By using this site, you agree to our updated Privacy Policy and our Terms of Use. Manage your Cookies Settings.
429,373 Members | 1,792 Online
Bytes IT Community
+ Ask a Question
Need help? Post your question and get tips & solutions from a community of 429,373 IT Pros & Developers. It's quick & easy.

Casting void * to void ** ?

P: n/a
Hi All,

I have a question which might sound very basic.

I have a simple structure:

struct simple{
void *buffer;
};
typedef struct simple Simple;

In my function I do this:

void do_Something(){

Simple *simp_struct;
simp_struct->buffer = malloc(10 * sizeof(int *));

call_func((void **)((int **)(simp_struct->buffer)));
....
}

The function call_func has this prototype:
call_func(void **buf);

I am confused with this piece of code:
call_func((void **)((int **)(simp_struct->buffer)));

What does this construct mean? How is that simp_struct->buffer
(which is a void *) is being cast to a int** followed by a
cast to void ** and passed to call_func ?

Rgds.
Mirage
Apr 21 '06 #1
Share this Question
Share on Google+
31 Replies


P: n/a
Twister wrote:
Hi All,

I have a question which might sound very basic.

I have a simple structure:

struct simple{
void *buffer;
};
typedef struct simple Simple;

In my function I do this:

void do_Something(){

Simple *simp_struct;
simp_struct->buffer = malloc(10 * sizeof(int *));

call_func((void **)((int **)(simp_struct->buffer)));
....
}

The function call_func has this prototype:
call_func(void **buf);

I am confused with this piece of code:
call_func((void **)((int **)(simp_struct->buffer)));

What does this construct mean? How is that simp_struct->buffer
(which is a void *) is being cast to a int** followed by a
cast to void ** and passed to call_func ?

Rgds.
Mirage
I mistyped part of my previous mail:

This piece of code: I am confused with this piece of code:
call_func((void **)((int **)(simp_struct->buffer)));


should be this:

for(i=0; i<10 ;i++)
call_func((void **)((int **)simp_struct->buffer + i));

My question remains the same. What does the above
construct mean?

Rgds.
Mirage
Apr 21 '06 #2

P: n/a
Twister said:

<snip>
simp_struct->buffer = malloc(10 * sizeof(int *));

call_func((void **)((int **)(simp_struct->buffer)));
Why not just do this:

call_func(&simp_struct->buffer);

Casts are almost always wrong.

The function call_func has this prototype:
call_func(void **buf);

I am confused with this piece of code:
call_func((void **)((int **)(simp_struct->buffer)));

What does this construct mean?


It means you don't (or whoever wrote it doesn't) understand what casting is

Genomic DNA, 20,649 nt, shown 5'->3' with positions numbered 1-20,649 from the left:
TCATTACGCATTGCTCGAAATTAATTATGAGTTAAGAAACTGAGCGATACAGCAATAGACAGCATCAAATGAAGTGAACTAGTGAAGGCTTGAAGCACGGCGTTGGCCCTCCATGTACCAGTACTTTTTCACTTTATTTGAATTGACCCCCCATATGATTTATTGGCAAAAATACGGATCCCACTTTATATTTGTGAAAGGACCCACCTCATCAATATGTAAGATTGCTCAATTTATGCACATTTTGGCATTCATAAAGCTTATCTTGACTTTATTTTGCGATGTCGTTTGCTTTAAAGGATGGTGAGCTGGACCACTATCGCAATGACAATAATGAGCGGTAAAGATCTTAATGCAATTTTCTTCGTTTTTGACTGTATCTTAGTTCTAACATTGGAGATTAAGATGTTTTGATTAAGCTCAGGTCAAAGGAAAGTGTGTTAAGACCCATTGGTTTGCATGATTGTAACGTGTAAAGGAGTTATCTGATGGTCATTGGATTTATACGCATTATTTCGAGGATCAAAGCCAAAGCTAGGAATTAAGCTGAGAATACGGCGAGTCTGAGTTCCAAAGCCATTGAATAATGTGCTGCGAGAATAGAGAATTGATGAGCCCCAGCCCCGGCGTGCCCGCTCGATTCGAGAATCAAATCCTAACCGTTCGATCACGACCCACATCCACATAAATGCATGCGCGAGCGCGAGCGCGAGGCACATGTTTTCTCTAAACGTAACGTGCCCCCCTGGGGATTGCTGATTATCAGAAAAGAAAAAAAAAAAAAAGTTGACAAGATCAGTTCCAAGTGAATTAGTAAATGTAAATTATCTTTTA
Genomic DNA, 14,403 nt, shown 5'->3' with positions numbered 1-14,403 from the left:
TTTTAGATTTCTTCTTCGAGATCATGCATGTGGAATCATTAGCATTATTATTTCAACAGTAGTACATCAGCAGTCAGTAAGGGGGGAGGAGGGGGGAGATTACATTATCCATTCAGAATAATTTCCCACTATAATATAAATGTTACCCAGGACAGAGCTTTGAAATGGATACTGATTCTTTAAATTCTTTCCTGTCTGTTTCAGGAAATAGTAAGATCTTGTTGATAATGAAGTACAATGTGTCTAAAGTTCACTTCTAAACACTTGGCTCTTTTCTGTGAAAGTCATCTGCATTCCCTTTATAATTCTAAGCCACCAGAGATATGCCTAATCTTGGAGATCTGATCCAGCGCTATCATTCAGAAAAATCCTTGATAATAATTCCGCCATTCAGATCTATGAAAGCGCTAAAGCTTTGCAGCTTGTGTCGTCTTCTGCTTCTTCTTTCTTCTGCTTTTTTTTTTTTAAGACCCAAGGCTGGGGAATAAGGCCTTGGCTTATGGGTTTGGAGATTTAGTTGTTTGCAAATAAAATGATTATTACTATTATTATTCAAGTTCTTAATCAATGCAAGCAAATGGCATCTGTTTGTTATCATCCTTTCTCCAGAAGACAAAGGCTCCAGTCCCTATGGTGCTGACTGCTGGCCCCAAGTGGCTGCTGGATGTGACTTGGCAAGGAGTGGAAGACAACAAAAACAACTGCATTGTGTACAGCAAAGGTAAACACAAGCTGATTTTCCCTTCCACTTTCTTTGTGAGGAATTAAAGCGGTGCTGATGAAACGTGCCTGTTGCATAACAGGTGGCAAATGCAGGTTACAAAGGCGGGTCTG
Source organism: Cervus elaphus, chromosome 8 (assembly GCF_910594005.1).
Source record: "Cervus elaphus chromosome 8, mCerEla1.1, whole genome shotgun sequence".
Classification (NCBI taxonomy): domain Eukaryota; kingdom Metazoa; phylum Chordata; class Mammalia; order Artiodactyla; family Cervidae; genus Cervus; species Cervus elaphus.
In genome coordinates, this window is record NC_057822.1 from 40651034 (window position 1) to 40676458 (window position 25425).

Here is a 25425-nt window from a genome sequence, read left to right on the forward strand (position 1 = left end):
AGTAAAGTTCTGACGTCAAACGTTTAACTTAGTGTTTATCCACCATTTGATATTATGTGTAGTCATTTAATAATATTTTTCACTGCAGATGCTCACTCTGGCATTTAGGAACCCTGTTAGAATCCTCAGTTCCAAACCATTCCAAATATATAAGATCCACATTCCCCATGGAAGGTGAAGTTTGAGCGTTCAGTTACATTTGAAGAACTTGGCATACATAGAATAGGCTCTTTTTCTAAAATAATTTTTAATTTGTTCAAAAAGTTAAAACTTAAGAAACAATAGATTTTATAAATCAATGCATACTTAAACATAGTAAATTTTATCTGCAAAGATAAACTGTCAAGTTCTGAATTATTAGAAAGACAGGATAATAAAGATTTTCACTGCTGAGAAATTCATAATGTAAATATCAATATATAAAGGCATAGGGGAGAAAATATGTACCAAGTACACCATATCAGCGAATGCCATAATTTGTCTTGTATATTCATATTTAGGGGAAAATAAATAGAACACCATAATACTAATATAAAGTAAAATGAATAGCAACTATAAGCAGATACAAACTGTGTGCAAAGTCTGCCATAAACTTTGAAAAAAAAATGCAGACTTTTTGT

for.

--
Richard Heathfield
"Usenet is a strange place" - dmr 29/7/1999
http://www.cpax.org.uk
email: rjh at above domain (but drop the www, obviously)
Apr 21 '06 #3

P: n/a
In article <k8*************@news.oracle.com>,
Twister <tw*****@nospam.com> wrote:
struct simple{
void *buffer;
};
typedef struct simple Simple; void do_Something(){

Simple *simp_struct;
simp_struct is an uninitialized pointer after that statement.
simp_struct->buffer = malloc(10 * sizeof(int *));
But there you are using it as if it was initialized.
simp_struct->buffer involves dereferencing simp_struct first and
then accessing the structure component named buffer there, so
simp_struct needs to be given a value first.
call_func((void **)((int **)(simp_struct->buffer)));
....
}

--
Prototypes are supertypes of their clones. -- maplesoft
Apr 21 '06 #4

P: n/a
Walter Roberson said:
In article <k8*************@news.oracle.com>,
Twister <tw*****@nospam.com> wrote:
struct simple{
void *buffer;
};
typedef struct simple Simple;

void do_Something(){

Simple *simp_struct;


simp_struct is an uninitialized pointer after that statement.


Good spot. I didn't see that. Silly me.

Everything I said still applies, but that applies too!

--
Richard Heathfield
"Usenet is a strange place" - dmr 29/7/1999
http://www.cpax.org.uk
email: rjh at above domain (but drop the www, obviously)
Apr 21 '06 #5

P: n/a
Twister said:
for(i=0; i<10 ;i++)
call_func((void **)((int **)simp_struct->buffer + i));

My question remains the same. What does the above
construct mean?


That's a major difference.

What you have now is a bug.

simp_struct->buffer has type void *, so you can't do pointer arithmetic on
it. So the cast to int ** gives you a value (of type int **) with which you
/can/ do pointer arithmetic. That is, (int **)simp_struct->buffer + i gives